Ethical approval for the survey in 2008 was obtained from Imperial College Research Ethics Committee UK [8] and the Ghana Health Service Ethical Review Committee in Ghana as described previously and for the survey in 2010 it was obtained from the Ghana Health Service Ethical Review Committee. Before the survey, the official letters were sent by the Ghana Health Service to the Regional and District health and educational authorities to inform the activities and to request support. On the day of survey, the survey team explained the activities to and obtained verbal consent from the village head, the school headmaster, the parent-teachers association and the local health authorities. Verbal consent was also obtained from parents/guardians of all children involved in the study, and those who did not want their children to participate informed the school authorities. Children who participated were given an explanation of the data collection activities and were free not to participate if they so chose. Written consent was not obtained and verbal consent was approved by the ethics committees involved because the surveys were considered part of routine disease mapping activities of the Ghanaian national NTD control program and performed by the Ghana Health Services of the Ministry of Health.

Focus on S. haematobium

In Ghana S.mansoni is concentrated in only a few focal areas, which were not included in any of the 79 sites selected for this study. For this reason only S. haematobium prevalence was considered in the present analyses.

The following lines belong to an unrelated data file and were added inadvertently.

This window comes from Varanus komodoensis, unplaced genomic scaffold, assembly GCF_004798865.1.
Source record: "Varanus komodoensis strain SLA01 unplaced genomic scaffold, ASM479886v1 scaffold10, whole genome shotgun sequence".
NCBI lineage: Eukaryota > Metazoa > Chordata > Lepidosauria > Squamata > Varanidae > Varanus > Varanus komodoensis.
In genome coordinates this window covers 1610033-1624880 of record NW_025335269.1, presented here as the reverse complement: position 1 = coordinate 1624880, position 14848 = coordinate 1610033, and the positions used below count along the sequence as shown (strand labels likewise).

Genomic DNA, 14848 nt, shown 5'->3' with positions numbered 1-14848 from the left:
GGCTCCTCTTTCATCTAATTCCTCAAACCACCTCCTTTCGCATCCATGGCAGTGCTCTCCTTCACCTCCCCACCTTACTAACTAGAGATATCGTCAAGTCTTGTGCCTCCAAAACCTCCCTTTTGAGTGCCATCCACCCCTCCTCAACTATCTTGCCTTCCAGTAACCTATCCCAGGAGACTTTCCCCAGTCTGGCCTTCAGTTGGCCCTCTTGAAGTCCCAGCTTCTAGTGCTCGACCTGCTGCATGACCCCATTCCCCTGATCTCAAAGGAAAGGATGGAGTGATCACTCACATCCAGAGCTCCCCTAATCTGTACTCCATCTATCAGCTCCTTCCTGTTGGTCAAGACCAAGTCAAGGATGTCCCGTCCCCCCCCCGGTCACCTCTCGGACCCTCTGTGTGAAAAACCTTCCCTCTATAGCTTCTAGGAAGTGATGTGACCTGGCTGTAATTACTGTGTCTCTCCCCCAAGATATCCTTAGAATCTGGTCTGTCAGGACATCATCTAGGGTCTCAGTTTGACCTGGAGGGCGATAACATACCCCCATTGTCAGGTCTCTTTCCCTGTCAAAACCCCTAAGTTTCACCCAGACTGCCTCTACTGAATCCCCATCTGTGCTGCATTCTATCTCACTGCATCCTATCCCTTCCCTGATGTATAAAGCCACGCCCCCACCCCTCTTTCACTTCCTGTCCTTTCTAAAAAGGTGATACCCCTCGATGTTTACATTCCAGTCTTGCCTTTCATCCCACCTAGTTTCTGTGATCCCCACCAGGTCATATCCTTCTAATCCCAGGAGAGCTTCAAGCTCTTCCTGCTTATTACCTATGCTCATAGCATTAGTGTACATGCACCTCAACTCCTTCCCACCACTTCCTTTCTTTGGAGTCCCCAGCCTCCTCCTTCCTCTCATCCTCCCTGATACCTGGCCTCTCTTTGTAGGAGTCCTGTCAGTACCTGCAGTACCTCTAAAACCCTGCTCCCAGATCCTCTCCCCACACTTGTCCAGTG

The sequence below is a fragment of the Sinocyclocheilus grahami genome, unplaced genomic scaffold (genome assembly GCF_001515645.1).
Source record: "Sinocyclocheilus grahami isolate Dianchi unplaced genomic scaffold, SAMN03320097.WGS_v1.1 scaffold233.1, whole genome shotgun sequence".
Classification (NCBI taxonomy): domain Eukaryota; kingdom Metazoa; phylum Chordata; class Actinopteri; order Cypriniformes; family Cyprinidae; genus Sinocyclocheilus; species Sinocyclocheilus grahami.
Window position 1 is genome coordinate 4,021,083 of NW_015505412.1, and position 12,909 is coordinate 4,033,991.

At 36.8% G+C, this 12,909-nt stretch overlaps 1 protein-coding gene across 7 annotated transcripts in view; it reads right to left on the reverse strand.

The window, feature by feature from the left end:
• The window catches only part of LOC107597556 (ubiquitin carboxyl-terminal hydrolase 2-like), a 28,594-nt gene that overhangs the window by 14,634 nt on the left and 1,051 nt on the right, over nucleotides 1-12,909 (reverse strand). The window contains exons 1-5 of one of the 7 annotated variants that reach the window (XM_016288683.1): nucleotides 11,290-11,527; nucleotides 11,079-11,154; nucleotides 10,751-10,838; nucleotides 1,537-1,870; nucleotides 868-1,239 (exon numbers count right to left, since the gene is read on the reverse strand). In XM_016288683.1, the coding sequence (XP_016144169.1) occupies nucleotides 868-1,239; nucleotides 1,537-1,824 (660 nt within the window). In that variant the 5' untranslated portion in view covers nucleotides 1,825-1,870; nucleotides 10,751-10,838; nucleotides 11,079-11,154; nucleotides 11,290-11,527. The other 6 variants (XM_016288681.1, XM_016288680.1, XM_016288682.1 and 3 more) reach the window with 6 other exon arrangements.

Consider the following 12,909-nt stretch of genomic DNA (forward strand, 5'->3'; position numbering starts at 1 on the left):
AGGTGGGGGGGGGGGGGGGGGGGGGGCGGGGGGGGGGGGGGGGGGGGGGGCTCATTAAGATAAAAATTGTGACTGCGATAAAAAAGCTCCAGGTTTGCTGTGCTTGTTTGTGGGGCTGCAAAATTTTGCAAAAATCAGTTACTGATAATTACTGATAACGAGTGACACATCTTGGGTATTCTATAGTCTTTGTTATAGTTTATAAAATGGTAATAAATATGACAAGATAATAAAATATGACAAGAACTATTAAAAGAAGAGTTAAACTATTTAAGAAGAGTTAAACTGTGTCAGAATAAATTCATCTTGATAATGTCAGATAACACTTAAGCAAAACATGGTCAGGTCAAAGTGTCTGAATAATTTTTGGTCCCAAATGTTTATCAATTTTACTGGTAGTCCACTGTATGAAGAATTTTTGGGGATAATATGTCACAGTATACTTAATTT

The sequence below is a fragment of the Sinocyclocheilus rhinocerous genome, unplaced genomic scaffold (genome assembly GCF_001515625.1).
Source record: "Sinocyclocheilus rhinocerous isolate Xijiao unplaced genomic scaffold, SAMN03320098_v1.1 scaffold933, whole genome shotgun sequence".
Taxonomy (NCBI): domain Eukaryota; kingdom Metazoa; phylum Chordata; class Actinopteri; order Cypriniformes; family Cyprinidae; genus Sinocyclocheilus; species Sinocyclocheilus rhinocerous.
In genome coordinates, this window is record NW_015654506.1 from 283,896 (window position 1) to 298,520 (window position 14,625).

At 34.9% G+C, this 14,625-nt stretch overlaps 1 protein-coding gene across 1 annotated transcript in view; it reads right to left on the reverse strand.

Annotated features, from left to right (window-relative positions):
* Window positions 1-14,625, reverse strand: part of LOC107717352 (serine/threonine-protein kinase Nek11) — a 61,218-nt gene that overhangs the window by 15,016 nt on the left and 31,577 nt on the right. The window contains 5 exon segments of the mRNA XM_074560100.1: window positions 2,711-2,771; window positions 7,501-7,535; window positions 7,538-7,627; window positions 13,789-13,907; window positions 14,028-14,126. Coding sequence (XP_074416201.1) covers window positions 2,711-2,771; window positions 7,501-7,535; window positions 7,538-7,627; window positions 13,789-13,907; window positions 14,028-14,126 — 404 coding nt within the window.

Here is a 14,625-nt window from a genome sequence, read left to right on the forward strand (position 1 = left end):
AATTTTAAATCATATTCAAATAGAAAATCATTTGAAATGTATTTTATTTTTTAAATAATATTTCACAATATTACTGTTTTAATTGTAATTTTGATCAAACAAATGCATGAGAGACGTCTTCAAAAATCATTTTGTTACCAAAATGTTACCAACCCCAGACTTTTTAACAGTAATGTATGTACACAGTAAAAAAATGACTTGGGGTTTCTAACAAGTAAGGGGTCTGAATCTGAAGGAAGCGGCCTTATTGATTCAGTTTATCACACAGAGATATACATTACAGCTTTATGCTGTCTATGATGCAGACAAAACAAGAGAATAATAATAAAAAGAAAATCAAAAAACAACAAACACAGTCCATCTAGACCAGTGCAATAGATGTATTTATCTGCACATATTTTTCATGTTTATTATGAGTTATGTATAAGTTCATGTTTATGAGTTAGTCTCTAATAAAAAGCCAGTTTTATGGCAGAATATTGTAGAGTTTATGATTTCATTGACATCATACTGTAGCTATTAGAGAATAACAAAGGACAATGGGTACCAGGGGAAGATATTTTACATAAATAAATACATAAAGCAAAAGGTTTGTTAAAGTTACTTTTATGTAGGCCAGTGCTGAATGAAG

Predictive prevalence map of S. haematobium infection for 2008

The 2008 S. haematobium predictive risk map developed for Ghana was based on a nationwide parasitological survey carried out in 77 schools during March to May 2008. As described in detail elsewhere [8], schools were purposively selected through a spatial stratification procedure where rural schools and schools adjacent to Volta Lake were twice as likely to be sampled. The number of schools selected from the districts was calculated to be proportional to the area of the districts; sixty children from each of the selected schools were recruited into the survey and examined for infection with S. haematobium. This data was incorporated in a binomial MBG model together with environmental data known to be associated with disease distribution, e.g. NDVI (Normalized Difference Vegetation Index, a proxy for rainfall), land surface temperature and distance to water bodies, and a geostatistical random effect to produce a spatial predictive risk map for S. haematobium based on studies of children aged 9–15 years in all districts of Ghana [8]. Predictions were made at the nodes of a 0.1×0.1 decimal degree grid (approximately 12 km2).

Additional school-based parasitological survey